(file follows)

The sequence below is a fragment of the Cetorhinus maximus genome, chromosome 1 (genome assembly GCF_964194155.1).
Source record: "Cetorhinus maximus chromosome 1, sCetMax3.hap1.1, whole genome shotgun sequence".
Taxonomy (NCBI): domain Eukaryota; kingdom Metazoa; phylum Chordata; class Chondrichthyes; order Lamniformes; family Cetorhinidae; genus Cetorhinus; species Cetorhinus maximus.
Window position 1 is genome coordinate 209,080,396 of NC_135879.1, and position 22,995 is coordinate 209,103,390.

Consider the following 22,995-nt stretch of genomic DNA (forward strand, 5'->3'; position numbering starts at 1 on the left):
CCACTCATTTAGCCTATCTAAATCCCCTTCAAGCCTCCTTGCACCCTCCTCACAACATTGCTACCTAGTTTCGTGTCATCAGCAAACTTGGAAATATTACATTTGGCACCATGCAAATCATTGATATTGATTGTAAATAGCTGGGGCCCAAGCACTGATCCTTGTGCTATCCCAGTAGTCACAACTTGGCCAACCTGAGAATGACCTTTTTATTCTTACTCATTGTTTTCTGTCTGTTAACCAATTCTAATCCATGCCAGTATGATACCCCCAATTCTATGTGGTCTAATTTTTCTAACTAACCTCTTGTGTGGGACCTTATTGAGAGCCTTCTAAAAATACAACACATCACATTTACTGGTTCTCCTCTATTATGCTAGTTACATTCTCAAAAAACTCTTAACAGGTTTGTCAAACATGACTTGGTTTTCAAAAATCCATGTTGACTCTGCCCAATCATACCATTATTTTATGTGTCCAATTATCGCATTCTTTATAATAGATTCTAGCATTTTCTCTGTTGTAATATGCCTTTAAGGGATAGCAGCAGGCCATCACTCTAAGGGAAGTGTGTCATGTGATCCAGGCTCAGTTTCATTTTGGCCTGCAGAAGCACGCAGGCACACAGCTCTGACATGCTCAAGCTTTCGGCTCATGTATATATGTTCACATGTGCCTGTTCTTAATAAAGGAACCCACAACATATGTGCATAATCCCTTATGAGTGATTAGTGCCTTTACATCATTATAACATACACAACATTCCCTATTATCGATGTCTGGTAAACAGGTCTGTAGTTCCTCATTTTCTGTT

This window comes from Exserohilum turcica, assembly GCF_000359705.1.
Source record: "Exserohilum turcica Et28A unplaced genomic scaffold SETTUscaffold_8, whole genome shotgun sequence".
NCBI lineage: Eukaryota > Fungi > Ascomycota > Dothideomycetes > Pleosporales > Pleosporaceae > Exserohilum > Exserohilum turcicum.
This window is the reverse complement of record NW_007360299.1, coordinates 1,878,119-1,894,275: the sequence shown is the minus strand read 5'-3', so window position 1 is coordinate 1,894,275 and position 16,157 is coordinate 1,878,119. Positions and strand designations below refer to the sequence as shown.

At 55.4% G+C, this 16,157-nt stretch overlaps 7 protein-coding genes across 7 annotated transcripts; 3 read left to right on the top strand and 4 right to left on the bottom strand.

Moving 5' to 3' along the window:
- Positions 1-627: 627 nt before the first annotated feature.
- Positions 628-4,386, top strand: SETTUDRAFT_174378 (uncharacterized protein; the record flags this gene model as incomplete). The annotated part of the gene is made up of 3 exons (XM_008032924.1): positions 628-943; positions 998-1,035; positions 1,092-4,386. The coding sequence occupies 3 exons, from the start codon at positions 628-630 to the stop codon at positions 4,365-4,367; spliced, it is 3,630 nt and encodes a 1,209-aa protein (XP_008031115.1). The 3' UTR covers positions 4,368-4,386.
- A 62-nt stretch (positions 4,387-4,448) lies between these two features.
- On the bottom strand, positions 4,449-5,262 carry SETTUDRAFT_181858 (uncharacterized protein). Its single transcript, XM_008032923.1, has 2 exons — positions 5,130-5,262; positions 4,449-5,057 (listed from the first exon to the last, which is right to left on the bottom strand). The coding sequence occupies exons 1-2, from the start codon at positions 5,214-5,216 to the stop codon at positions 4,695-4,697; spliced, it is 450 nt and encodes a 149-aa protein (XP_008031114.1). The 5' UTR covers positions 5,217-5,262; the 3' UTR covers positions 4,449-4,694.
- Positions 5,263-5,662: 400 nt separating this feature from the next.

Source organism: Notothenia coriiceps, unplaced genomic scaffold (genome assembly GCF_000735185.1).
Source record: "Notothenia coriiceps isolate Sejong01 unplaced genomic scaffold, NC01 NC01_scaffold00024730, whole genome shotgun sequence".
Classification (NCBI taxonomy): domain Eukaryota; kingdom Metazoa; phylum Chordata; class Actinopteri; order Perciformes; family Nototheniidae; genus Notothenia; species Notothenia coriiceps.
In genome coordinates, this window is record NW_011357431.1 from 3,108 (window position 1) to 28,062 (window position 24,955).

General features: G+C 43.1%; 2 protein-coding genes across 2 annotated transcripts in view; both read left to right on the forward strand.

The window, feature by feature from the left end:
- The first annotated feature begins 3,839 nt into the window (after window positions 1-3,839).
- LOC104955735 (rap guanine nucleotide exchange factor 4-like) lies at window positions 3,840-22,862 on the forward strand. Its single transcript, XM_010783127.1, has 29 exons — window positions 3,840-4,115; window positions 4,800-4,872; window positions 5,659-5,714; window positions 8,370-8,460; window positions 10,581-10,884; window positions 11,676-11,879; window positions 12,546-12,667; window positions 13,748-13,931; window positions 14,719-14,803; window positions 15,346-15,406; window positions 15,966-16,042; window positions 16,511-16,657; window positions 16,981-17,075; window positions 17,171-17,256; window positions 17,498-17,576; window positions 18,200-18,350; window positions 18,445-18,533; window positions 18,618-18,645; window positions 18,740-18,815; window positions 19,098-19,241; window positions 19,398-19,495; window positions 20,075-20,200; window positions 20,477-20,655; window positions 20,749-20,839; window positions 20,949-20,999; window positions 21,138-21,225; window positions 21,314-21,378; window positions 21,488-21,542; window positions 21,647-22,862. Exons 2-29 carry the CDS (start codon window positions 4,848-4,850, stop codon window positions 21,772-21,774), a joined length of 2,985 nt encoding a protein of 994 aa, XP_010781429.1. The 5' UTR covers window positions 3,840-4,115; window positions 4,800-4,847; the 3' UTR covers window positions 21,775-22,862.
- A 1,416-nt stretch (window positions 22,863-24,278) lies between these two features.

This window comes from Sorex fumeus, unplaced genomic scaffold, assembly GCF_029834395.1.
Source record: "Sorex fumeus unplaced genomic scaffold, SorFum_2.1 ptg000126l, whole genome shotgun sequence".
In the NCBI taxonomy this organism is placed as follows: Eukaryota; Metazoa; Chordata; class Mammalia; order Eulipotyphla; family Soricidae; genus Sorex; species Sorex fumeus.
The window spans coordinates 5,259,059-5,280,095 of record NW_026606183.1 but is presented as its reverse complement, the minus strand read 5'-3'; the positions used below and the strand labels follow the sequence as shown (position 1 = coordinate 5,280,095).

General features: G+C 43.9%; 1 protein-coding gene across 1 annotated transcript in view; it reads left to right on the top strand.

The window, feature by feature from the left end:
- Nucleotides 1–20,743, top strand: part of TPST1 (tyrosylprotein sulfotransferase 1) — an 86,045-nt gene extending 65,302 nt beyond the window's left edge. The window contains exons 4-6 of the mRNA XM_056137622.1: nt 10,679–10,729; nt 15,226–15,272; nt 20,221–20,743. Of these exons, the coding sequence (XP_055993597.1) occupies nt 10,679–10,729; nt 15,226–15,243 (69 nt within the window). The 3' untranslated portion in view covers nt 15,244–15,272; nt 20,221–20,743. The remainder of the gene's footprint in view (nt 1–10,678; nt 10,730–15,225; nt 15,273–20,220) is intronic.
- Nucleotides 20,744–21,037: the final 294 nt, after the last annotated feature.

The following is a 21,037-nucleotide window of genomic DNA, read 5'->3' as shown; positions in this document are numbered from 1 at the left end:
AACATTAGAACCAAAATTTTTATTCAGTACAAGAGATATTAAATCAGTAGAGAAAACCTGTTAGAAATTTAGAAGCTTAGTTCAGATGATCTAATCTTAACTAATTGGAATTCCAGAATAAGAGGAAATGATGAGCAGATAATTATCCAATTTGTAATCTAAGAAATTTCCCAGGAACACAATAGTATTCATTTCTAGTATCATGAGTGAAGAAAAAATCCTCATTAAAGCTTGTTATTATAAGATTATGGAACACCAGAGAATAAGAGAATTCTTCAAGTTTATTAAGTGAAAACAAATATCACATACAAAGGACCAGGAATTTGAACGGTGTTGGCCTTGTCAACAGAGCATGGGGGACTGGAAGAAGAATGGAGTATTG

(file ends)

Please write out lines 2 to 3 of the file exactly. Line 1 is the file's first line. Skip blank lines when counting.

Source record: "Cetorhinus maximus chromosome 1, sCetMax3.hap1.1, whole genome shotgun sequence".
Taxonomy (NCBI): domain Eukaryota; kingdom Metazoa; phylum Chordata; class Chondrichthyes; order Lamniformes; family Cetorhinidae; genus Cetorhinus; species Cetorhinus maximus.